This article, about the ICAN FOIA gambit, was written by Dorit Rubinstein Reiss, Professor of Law at the University of California Hastings College of the Law (San Francisco, CA), who is a frequent contributor to this and many other blogs, providing in-depth, and intellectually stimulating, articles about vaccines, medical issues, social policy, and the law.
Professor Reiss writes extensively in law journals about the social and legal policies of vaccination. Additionally, Reiss is also a member of the Parent Advisory Board of Voices for Vaccines, a parent-led organization that supports and advocates for on-time vaccination and the reduction of vaccine-preventable diseases. She is also a member of the Vaccines Working Group on Ethics and Policy.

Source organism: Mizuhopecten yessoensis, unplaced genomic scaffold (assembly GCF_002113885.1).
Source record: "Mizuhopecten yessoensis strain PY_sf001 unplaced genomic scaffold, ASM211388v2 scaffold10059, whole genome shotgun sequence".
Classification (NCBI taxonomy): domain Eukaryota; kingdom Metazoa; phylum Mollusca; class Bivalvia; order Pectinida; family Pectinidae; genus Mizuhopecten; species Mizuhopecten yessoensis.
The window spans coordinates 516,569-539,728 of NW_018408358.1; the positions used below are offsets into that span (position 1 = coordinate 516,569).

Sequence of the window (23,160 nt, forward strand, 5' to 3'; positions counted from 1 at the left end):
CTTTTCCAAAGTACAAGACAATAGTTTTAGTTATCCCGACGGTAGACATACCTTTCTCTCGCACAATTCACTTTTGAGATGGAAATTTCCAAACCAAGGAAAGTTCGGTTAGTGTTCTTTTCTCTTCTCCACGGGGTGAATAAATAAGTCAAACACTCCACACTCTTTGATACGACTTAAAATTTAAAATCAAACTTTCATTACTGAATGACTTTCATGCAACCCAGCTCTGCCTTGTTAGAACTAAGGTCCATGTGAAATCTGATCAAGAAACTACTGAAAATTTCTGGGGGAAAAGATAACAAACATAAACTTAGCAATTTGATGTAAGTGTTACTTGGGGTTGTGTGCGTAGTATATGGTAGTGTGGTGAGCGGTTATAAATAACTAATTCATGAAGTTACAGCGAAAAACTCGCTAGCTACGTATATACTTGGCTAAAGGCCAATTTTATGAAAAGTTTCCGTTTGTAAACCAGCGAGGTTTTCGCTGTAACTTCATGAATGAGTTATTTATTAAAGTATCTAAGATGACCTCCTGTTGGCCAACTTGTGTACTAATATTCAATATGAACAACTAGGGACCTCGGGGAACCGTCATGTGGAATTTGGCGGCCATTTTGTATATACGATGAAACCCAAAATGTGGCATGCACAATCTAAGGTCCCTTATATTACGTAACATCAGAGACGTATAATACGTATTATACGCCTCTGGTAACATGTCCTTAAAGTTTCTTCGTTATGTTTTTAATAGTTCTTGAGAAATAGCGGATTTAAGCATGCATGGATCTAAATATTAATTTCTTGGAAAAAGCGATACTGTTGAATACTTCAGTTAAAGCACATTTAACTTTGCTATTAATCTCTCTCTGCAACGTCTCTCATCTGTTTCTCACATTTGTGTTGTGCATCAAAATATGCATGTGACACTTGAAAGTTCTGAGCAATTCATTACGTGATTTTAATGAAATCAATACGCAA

Repeatedly, Del Bigtree’s anti-vaccine organization Informed Consent Action Network (ICAN) and others engage in a “FOIA (Freedom of Information Act) gambit” to mislead their followers. Essentially, the FOIA gambit involves asking an agency for something that is not likely to be an agency record, and when the agency said it was not found, claiming that the fact, or point, or something is unproven.
This is misleading because FOIA is only designed to get agency records, not as a tool to ask agencies questions or examine scientific issues. ICAN’s lawyers, at least, should know this, and should so advise their clients. Its repeated use suggests that this is not just ignorance, but dishonesty, and it can work – which is why I am writing this debunking post.
Read More »The ICAN Freedom of Information Act (FOIA) gambit, why it’s dishonest